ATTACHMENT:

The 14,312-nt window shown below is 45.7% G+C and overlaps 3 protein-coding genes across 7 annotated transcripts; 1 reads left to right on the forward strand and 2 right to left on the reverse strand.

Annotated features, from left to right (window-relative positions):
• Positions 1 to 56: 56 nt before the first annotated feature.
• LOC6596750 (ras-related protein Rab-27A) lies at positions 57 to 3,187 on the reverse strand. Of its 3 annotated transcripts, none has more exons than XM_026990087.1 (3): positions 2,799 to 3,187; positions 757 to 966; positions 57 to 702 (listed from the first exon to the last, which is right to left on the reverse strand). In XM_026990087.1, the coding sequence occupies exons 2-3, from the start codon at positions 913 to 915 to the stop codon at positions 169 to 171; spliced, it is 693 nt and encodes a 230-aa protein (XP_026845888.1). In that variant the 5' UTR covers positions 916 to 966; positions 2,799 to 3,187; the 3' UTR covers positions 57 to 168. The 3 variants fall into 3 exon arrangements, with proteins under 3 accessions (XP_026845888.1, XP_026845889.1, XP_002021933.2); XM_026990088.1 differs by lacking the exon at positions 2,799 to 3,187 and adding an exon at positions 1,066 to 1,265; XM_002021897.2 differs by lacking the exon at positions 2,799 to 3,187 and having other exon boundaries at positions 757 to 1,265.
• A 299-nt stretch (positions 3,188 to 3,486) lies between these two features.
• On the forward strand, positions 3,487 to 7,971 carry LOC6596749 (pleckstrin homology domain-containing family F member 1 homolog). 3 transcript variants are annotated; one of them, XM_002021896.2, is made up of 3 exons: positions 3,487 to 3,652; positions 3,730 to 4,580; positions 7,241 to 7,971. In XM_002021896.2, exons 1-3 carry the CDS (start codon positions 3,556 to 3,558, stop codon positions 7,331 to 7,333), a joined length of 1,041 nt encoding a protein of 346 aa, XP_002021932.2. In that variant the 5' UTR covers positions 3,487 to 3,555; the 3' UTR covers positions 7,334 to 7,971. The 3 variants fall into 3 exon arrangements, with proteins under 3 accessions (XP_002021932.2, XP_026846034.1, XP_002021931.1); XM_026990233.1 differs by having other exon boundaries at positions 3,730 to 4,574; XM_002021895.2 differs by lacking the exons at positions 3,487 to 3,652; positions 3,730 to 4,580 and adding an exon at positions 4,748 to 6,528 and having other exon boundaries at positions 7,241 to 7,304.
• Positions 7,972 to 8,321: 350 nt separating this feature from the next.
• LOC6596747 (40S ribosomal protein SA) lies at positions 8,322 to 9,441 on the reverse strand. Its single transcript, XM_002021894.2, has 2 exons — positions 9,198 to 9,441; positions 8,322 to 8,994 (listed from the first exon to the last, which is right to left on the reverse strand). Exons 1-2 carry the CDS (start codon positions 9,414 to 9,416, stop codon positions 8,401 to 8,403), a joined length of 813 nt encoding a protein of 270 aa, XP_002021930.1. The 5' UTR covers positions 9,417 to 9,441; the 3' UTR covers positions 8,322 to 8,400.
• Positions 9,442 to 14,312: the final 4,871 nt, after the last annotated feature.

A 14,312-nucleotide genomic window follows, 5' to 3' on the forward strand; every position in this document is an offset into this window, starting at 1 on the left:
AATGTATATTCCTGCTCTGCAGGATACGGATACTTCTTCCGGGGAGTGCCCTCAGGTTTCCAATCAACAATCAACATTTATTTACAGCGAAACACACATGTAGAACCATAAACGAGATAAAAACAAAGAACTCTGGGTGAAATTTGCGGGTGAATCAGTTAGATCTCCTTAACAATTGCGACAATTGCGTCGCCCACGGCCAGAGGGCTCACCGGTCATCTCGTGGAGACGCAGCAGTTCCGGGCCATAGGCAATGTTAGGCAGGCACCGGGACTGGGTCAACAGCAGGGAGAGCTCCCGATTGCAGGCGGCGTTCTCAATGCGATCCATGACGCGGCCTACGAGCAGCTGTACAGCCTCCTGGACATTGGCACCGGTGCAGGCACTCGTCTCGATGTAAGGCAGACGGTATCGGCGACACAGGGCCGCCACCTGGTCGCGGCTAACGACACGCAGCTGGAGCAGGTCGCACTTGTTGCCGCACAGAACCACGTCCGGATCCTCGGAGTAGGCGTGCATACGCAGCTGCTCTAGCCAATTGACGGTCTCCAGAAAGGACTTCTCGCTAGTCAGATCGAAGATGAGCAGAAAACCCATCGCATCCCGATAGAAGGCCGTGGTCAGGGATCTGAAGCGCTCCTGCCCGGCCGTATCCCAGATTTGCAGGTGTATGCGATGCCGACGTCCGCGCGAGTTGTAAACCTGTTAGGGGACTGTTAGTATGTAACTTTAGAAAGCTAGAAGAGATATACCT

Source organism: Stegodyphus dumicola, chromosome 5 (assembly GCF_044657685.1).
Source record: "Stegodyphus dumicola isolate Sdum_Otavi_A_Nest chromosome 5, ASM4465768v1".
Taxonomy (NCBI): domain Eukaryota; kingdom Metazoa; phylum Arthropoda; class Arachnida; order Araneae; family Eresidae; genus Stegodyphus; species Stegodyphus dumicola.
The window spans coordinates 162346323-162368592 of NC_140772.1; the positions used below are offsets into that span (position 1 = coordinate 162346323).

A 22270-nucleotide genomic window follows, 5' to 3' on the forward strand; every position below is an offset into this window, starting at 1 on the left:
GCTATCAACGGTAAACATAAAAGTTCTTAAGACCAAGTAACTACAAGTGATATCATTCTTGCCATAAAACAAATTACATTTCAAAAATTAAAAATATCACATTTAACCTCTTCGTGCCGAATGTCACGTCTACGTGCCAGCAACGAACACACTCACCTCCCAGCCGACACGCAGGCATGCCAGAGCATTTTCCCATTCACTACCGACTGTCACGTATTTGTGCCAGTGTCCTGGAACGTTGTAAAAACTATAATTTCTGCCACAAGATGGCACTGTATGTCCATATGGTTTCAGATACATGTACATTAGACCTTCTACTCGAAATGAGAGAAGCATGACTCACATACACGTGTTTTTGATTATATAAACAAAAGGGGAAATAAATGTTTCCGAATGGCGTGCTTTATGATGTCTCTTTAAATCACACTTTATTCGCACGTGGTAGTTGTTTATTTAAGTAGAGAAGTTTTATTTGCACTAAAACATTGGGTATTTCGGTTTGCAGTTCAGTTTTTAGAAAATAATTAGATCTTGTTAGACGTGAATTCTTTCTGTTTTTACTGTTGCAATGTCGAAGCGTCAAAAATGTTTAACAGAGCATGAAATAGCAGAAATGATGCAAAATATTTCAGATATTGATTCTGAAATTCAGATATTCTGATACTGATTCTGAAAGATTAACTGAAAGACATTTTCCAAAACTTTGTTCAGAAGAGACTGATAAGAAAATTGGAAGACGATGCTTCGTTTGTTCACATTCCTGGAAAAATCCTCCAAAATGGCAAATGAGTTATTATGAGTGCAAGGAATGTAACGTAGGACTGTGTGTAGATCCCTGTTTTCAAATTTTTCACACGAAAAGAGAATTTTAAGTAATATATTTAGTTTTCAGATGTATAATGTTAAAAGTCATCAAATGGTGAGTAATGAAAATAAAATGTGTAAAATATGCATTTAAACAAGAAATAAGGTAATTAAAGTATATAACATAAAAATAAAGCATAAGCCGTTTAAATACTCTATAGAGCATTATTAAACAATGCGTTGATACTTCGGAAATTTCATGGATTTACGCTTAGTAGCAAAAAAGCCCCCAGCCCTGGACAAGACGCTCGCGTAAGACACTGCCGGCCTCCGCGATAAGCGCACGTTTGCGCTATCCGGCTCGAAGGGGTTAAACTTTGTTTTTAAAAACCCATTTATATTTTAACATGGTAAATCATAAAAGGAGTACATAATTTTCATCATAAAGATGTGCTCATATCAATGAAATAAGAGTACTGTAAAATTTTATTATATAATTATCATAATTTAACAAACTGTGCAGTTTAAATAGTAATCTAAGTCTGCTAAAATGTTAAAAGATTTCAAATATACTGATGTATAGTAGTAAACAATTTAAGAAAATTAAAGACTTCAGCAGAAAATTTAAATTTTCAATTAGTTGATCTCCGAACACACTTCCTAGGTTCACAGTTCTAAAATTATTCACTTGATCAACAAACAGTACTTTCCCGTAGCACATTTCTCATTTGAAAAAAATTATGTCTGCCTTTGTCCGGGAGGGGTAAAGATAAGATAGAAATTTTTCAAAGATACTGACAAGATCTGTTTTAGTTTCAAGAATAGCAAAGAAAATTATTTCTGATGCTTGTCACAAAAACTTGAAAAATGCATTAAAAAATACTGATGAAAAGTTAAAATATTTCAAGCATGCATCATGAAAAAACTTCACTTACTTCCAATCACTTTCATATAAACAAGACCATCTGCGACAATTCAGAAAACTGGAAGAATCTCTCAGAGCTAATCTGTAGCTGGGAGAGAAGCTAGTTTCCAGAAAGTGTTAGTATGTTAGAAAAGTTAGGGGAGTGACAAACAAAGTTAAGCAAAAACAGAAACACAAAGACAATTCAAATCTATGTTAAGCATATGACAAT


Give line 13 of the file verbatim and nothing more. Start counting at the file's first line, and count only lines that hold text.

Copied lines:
Source record: "Stegodyphus dumicola isolate Sdum_Otavi_A_Nest chromosome 5, ASM4465768v1".